With a concerned look on her face and a low tone of voice, professor Lisa Riccomini shared an unfortunate anecdote of her college days.
“I had a professor in graduate school who ruled by public shaming.” Riccomini said. “He would call out students, attack their assignments, point out what they did wrong and often made them cry.”
It is not rare to hear at least one friend who shares a similar experience. An instance in which the spotlight of humiliation fell upon one student within a second for saying something offensive or for behaving out of “the boundaries of normality” as Jon Ronson stated in his book “So You’ve Been Publicly Shamed.”
However, the public shaming phenomenon is not new. It has been present in social settings for a long time and it is still present among CSUN students to this day.
Joe Gutierrez, a junior sociology major, began wearing glasses when he was in sixth grade. The first week he wore them to school he was ridiculed by his classmates, to the point where he could not stand it.
Gutierrez said that after that first week, he decided he would never wear glasses again, fearing that if he did, he would continue to be humiliated and cast out of his friend group.
He did not wear glasses for six years, up until his junior year of high school. Even though he was visually impaired and his grades suffered, as did his confidence, he refused to let himself be subject to the remarks of his peer group.
“When I got to high school, I knew I had a fresh start, but I still didn’t want to be known as the kid with the glasses,” Gutierrez said.
Ivan Garcia, a junior computer engineering major, recalled a time when he tried explaining to his friends that he hadn’t eaten meat in weeks, but had eaten chicken. This did not go over well, according to Garcia.
Growing up, Garcia had always referred to meat in terms of red meat, such as pork, beef. However, before he could explain what he actually meant, his friends gave him such a hard time to where he did not want to explain what he meant.
The use of social media outlets like Twitter and Facebook have allowed people to express their opinions freely. Sometimes these opinions may be offensive or misunderstood.
Author Jon Ronson explored this evolution of public shaming with the case of Justine Sacco, a previously unknown P.R. agent who was made instantly by a poorly-worded, possibly racist tweet about AIDS.
Many people tweeted and retweeted Sacco, deriding her for her remarks and advocating for her to be fired from her job. While Sacco was on board her flight, Twitter users tracked down what flight she was on and one user waited for her at a Cape Town airport where her flight was due to land.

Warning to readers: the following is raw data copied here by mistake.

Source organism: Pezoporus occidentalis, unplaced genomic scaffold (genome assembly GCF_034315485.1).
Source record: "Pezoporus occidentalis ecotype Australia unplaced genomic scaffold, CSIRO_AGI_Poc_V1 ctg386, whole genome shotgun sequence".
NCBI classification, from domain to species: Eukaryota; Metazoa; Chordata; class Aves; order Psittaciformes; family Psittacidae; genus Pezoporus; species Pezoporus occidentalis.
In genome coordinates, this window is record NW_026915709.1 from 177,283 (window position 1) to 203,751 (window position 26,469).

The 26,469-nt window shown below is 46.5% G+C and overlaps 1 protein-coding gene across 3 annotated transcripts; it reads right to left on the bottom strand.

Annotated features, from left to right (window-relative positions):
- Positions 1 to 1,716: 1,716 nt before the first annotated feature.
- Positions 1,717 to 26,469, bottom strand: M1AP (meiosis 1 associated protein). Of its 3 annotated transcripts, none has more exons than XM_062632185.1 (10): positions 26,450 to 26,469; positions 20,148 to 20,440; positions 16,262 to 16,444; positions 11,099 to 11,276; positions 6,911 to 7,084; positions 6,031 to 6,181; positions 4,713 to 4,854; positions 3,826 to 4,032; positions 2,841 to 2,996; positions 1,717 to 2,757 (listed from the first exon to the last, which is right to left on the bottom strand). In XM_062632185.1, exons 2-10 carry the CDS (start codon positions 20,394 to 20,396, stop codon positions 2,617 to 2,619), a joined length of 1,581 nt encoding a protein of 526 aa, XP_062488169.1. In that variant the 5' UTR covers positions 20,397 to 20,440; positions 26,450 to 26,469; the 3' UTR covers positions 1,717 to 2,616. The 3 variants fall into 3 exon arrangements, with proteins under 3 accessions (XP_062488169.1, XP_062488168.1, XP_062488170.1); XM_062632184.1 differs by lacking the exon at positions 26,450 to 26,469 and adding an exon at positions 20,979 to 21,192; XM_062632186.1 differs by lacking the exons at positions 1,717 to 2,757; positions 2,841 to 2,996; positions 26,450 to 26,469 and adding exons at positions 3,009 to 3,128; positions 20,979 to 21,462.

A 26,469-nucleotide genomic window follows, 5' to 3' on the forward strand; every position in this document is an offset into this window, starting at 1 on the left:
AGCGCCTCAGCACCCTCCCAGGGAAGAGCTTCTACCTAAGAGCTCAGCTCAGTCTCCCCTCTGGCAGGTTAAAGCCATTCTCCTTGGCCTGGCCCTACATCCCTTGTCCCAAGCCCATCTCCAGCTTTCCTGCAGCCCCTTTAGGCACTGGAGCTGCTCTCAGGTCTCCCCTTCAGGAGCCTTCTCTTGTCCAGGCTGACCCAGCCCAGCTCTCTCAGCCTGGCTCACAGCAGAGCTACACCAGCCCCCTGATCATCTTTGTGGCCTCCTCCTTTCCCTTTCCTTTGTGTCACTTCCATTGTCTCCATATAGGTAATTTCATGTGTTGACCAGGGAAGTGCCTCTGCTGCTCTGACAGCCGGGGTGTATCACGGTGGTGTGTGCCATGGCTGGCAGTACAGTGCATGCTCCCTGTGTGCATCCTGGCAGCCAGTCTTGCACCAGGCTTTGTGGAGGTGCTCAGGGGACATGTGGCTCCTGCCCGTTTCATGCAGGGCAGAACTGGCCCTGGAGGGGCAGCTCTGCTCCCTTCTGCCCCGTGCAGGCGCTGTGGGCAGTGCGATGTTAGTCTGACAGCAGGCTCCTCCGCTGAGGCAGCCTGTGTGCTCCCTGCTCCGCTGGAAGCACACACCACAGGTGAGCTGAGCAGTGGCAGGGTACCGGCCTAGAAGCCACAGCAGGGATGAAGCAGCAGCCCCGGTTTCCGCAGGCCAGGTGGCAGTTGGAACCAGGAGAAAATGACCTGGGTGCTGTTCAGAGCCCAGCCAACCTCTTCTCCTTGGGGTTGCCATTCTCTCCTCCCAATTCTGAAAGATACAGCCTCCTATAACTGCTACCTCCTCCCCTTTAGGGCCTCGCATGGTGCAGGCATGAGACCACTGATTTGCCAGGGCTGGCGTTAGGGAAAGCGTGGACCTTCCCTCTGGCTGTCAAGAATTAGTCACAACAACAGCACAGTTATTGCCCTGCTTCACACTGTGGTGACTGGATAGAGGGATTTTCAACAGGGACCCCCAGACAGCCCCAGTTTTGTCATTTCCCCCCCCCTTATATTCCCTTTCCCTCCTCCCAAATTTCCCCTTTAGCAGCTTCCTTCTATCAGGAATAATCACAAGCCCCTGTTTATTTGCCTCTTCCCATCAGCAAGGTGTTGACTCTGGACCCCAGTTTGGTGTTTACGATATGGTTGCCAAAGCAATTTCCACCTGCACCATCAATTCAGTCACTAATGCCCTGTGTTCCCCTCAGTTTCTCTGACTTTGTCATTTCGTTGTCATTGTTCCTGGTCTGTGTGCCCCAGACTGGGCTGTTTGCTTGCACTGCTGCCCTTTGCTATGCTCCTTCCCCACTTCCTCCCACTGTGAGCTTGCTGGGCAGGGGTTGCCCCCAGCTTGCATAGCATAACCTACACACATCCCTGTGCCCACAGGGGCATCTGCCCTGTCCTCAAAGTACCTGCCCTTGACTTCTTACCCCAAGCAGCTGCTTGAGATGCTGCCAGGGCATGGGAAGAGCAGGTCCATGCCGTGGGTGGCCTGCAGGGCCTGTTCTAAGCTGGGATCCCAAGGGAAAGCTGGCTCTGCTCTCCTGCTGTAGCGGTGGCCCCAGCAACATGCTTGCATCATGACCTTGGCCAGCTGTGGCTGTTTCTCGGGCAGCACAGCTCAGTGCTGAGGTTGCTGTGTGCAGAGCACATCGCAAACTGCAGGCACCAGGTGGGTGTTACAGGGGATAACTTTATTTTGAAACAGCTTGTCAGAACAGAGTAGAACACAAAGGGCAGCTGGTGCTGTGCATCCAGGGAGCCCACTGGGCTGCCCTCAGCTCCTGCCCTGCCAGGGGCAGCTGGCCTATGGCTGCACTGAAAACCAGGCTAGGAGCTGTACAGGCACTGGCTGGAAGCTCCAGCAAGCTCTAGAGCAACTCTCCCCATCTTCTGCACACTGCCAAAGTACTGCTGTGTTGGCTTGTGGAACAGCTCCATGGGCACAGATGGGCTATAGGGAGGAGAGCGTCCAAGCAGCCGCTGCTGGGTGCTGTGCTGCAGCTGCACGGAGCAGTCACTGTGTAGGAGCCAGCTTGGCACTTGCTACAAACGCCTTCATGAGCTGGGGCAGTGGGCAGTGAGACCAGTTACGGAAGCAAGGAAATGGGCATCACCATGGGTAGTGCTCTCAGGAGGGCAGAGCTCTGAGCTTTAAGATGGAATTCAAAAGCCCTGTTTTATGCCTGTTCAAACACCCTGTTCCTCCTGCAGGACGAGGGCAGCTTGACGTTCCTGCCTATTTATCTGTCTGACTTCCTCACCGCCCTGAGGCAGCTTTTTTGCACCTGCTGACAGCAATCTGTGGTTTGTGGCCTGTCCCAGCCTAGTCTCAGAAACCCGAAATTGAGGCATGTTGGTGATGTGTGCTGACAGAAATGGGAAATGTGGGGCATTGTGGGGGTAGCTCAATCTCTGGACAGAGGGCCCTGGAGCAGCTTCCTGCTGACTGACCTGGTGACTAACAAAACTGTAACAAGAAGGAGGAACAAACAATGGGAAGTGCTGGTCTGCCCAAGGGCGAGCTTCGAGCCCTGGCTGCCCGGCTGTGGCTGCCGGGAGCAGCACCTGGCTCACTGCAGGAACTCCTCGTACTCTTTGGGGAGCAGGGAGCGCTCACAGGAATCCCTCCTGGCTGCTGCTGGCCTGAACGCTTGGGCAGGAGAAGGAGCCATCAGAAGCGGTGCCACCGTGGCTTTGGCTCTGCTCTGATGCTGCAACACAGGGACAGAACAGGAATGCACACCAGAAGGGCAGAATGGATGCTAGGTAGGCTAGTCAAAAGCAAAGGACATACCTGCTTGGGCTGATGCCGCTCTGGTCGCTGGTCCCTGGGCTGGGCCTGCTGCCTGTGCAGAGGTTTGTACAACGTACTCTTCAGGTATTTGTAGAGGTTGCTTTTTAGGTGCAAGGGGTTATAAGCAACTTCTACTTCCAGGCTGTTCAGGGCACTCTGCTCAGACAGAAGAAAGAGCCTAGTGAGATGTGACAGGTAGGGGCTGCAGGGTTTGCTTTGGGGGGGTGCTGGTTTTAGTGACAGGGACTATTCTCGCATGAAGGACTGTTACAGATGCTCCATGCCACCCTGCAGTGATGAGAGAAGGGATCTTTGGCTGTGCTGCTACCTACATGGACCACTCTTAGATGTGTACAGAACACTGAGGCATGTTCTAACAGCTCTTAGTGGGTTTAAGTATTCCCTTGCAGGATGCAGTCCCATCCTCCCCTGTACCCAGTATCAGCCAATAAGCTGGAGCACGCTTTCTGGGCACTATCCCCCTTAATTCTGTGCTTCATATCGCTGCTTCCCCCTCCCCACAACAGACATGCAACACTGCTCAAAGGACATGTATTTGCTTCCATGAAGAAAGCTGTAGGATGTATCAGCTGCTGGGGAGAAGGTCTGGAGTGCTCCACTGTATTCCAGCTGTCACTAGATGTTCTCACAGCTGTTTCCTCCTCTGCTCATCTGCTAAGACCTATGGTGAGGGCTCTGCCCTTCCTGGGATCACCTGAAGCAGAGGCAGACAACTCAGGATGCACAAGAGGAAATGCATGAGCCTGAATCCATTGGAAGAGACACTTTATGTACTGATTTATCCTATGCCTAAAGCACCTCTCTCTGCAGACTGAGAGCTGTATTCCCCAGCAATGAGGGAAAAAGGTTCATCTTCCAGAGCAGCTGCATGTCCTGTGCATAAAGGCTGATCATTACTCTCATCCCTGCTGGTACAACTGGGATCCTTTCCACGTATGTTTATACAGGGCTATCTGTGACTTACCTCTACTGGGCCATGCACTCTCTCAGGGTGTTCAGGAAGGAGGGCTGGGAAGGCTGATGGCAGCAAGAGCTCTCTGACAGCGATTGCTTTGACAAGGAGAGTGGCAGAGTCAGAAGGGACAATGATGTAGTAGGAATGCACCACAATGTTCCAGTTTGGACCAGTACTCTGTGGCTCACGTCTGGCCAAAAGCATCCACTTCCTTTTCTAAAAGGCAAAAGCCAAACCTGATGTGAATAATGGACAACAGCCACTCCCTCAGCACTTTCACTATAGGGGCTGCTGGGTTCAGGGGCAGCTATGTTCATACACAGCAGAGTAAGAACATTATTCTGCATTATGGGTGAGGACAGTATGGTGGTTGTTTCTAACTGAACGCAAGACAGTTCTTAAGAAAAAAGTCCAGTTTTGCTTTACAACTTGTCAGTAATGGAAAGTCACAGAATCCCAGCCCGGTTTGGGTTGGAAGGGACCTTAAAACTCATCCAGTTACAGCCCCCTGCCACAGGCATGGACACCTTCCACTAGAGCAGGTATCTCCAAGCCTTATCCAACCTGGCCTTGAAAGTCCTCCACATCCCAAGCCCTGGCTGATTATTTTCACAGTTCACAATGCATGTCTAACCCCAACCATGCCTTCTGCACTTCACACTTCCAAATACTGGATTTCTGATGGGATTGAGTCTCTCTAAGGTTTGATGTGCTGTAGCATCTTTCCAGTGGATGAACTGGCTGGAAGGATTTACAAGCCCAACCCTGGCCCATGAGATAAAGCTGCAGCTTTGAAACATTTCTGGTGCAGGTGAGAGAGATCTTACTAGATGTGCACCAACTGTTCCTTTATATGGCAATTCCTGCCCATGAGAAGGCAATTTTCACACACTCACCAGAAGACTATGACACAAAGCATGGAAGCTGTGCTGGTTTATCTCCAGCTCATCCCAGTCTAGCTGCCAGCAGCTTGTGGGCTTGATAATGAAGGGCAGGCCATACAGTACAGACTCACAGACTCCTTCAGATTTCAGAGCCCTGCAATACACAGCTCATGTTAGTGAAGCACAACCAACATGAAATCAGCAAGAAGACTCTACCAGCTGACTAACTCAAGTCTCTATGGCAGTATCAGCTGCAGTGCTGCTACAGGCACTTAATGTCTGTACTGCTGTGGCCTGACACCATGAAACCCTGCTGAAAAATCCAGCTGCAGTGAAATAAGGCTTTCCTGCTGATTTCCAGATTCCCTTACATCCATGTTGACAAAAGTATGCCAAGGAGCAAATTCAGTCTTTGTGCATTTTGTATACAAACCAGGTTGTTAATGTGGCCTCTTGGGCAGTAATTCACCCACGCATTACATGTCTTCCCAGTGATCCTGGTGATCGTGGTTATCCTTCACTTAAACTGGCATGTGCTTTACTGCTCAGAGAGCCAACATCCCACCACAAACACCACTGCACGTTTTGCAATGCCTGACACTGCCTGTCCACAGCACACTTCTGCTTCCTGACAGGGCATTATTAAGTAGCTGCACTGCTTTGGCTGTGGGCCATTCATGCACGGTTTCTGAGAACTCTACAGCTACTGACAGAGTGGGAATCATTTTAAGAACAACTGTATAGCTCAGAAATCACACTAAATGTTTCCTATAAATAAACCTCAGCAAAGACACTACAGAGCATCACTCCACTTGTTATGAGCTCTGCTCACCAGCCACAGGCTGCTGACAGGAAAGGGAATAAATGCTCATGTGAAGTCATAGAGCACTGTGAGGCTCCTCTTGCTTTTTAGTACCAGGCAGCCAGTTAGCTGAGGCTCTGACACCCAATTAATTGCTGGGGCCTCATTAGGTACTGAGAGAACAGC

Sacco told Ronson that she experienced depression, anxiety and a loss of purpose after the incident. After becoming infamous on the internet, her life fell apart and she had no clue how to pick up the pieces.
This is quite the mild form of public shaming, but the tendency to attack before we understand the full extent of a situation is indicative of the mindset that led to Justine Sacco debacle.
Sacco explained to Ronson that the joke which landed her in internet hell was not meant as a bigoted attack on blacks in Africa, but rather a sarcastic social commentary on her white privilege.
However, because of the instantaneous nature of social media, she was trapped in the sky while the world developed a narrative around her that altered her life.
Currently, the discussion over “free speech” on college campuses has been a hot topic, with many people fearing there is too much repercussion to speaking one’s mind. Since many social movements have become widely championed among liberals, opinions that can be perceived as affronts to them are often challenged swiftly and without reserve.
Elizabeth Blakey, journalism professor and first amendment scholar, said that in classrooms, she encourages students to express their opinions without fear of being ridiculed or made to feel shame for their opinion.
“I try to make sure students can share their ideas because that’s how we learn,” Blakey said. “As long as the attacks do not begin to be personal or single out any one race or religion, then I encourage them to have discussions.”
Riccomini also added it’s important to realize that public shaming coming from a professor may not always be personal.
“This is a person who is an authoritative position to belittle and humiliate to get something for themselves, it has nothing to do with the student.” Ricominni said.
According to Riccomini, if it continues to be a problem, the issue should be taken to the department so students can have their voices heard.
Ivan Salinas also contributed to this article.